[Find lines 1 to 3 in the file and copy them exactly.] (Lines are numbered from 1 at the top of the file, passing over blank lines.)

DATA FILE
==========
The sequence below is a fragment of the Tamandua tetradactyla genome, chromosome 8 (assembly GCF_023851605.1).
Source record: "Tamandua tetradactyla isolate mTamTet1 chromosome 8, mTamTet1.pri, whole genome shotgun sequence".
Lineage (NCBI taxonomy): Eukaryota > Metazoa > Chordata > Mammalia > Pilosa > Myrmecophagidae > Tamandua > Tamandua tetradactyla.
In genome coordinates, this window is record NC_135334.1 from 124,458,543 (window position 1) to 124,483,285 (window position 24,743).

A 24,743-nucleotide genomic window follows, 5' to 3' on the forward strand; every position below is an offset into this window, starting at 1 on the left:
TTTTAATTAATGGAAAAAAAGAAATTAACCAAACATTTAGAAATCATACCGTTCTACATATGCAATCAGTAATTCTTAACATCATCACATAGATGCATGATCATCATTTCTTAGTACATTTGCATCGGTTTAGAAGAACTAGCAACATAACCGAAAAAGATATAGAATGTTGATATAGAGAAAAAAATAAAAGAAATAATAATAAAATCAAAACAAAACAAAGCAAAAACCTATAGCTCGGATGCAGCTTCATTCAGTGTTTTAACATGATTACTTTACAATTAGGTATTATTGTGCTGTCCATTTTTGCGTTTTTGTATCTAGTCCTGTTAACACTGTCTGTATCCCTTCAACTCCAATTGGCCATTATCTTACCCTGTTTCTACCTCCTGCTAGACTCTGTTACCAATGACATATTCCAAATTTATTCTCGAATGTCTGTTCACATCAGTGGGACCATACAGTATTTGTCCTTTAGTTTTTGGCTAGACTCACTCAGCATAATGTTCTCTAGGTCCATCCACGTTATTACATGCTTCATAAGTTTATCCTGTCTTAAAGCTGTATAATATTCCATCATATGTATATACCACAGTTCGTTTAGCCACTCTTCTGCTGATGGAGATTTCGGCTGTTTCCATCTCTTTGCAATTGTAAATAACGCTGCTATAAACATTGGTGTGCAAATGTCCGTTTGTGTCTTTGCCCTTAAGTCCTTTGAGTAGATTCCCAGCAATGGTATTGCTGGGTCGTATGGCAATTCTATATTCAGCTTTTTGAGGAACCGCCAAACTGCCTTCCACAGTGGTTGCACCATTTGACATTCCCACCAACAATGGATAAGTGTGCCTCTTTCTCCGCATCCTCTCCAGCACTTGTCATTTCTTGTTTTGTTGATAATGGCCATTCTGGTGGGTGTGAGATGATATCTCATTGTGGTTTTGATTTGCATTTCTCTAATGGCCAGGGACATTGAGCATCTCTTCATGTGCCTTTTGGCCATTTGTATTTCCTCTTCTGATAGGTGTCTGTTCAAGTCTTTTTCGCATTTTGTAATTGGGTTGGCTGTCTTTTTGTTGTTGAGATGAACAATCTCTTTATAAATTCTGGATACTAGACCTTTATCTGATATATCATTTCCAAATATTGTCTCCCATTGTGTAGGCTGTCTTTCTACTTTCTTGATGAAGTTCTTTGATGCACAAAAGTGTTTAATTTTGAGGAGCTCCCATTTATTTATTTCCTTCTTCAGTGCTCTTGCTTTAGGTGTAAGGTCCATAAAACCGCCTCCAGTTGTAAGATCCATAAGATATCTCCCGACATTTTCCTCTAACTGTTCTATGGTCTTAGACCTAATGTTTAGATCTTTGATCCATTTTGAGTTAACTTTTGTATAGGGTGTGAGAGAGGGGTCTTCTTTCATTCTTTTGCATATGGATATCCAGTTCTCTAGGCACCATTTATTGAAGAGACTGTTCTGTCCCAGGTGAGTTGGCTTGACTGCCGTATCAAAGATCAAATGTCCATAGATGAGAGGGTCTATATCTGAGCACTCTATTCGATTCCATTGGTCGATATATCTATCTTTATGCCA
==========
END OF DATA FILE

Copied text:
The sequence below is a fragment of the Tamandua tetradactyla genome, chromosome 8 (assembly GCF_023851605.1).
Source record: "Tamandua tetradactyla isolate mTamTet1 chromosome 8, mTamTet1.pri, whole genome shotgun sequence".
Lineage (NCBI taxonomy): Eukaryota > Metazoa > Chordata > Mammalia > Pilosa > Myrmecophagidae > Tamandua > Tamandua tetradactyla.